Comet-Chasing European Probe Photographs Its Lumpy, Icy Target

Comet 67P/Churyumov-Gerasimenko Seen by Rosetta
This sequence of three resolved images shows the nucleus of comet 67P/Churyumov-Gerasimenko separated by approximately four hours. (Image credit: ESA/Rosetta/MPS for OSIRIS Team MPS/UPD/LAM/IAA/SSO/INTA/UPM/DASP/IDA)

A European probe is starting to get some good looks at the comet with which it will rendezvous next month.

Recent photos snapped by the European Space Agency's Rosetta spacecraft suggest that its target comet, known as 67P/Churyumov-Gerasimenko, is a lumpy object sporting three large structures, or perhaps a deep hole, researchers said.

"From what we can discern in these early images, 67P is an irregularly looking body," Holger Sierks from the Max Planck Institute for Solar System Research in Germany, principal investigator for Rosetta's scientific imaging system, said in a statement.

The two-part Rosetta spacecraft is designed to orbit and land on the Comet 67P/Churyumov-Gerasimenko in November 2014. See how the Rosetta spacecraft works in this infographic. (Image credit: by Karl Tate, Infographics Artist)

Rosetta took the picture on July 4, when it was about 23,000 miles (37,000 kilometers) from the comet. 67P's 2.5-mile-wide (4 km) nucleus covers about 30 pixels in the image, researchers said.

An irregular shape for 67P would not be much of a surprise; none of the five comets that have been visited by spacecraft so far have been anywhere close to spherical. For example, Comet Hartley 2, which NASA's Deep Impact probe flew by in 2010, looks like a chicken drumstick.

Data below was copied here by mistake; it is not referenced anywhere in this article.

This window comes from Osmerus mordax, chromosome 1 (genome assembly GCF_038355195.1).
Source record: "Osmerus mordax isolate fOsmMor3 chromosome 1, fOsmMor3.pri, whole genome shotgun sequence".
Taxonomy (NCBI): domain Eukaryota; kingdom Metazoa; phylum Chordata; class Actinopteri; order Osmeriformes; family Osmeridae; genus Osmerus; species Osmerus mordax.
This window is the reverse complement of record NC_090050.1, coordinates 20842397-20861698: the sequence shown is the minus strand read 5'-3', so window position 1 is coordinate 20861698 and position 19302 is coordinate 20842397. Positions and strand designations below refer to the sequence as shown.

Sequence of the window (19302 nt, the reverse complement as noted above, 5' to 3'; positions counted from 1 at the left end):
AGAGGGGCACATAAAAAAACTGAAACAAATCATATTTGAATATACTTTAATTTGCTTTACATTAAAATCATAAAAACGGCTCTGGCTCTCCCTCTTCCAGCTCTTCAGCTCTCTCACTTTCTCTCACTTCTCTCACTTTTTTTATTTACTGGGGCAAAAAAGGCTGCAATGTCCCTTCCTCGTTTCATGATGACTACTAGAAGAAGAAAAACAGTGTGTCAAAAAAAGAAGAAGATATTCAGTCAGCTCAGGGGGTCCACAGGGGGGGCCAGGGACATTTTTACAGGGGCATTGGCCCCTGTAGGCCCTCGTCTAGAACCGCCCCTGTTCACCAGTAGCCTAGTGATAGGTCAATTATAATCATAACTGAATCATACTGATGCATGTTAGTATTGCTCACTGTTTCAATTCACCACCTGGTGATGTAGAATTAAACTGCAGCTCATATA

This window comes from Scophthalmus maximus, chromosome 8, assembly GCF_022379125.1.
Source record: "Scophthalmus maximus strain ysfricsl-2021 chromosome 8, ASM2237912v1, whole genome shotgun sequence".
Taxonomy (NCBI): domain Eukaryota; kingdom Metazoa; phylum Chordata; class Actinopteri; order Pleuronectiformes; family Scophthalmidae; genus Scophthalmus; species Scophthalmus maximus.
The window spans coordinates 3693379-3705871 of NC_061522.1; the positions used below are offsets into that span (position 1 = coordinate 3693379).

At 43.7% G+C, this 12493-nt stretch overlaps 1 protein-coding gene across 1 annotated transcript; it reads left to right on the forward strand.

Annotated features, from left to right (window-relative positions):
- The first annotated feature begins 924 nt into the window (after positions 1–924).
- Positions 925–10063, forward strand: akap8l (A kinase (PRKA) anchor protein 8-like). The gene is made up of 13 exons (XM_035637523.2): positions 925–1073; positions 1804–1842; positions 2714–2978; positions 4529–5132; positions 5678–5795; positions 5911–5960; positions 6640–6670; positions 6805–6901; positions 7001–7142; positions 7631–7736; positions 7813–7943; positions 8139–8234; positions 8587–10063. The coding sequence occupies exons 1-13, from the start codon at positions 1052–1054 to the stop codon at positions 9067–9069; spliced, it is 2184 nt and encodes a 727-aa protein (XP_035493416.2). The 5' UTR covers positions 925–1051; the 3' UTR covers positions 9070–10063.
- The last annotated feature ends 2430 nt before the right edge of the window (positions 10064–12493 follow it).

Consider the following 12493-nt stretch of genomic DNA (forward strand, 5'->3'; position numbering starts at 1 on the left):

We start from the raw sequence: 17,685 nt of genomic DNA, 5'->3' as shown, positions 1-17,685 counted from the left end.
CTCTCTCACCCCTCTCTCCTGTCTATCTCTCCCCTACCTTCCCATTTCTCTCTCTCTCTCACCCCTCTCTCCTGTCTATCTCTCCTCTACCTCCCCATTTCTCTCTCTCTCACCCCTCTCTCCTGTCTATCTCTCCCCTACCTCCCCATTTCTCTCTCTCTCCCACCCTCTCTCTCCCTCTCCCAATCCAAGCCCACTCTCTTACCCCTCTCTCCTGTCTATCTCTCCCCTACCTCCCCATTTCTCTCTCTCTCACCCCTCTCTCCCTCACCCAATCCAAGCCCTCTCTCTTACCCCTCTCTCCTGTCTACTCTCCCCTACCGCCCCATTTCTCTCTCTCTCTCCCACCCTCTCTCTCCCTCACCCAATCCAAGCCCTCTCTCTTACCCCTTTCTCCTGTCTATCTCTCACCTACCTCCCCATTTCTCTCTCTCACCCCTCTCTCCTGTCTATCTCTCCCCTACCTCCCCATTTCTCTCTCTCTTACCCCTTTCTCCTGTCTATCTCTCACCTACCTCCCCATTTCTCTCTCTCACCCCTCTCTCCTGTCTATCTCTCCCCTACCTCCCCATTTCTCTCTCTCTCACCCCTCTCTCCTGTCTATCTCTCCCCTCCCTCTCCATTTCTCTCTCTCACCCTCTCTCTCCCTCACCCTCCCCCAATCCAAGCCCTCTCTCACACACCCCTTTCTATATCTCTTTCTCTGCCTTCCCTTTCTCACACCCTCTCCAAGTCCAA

Rosetta launched in March 2004, kicking off a looping, 10-year trek to Comet 67P/Churyumov-Gerasimenko. That journey is nearly over; the probe is scheduled to meet up with the comet early next month, then drop a lander called Philae onto its nucleus in November.

Philae will collect samples and take the first-ever photos from the surface of a comet, European Space Agency officials said. The main Rosetta probe, meanwhile, will stay close to the comet as it approaches the sun, helping scientists better understand how these icy bodies change during their voyages through the inner solar system.

The Rosetta mission's estimated total cost is 1.3 billion euros ($1.77 billion at current exchange rates). The mission is scheduled to end in December 2015.

Rosetta's scientific camera system is known as OSIRIS, short for Optical, Spectroscopic, and Infrared Remote Imaging System.

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Mike Wall
Senior Space Writer

Michael Wall is a Senior Space Writer with and joined the team in 2010. He primarily covers exoplanets, spaceflight and military space, but has been known to dabble in the space art beat. His book about the search for alien life, "Out There," was published on Nov. 13, 2018. Before becoming a science writer, Michael worked as a herpetologist and wildlife biologist. He has a Ph.D. in evolutionary biology from the University of Sydney, Australia, a bachelor's degree from the University of Arizona, and a graduate certificate in science writing from the University of California, Santa Cruz. To find out what his latest project is, you can follow Michael on Twitter.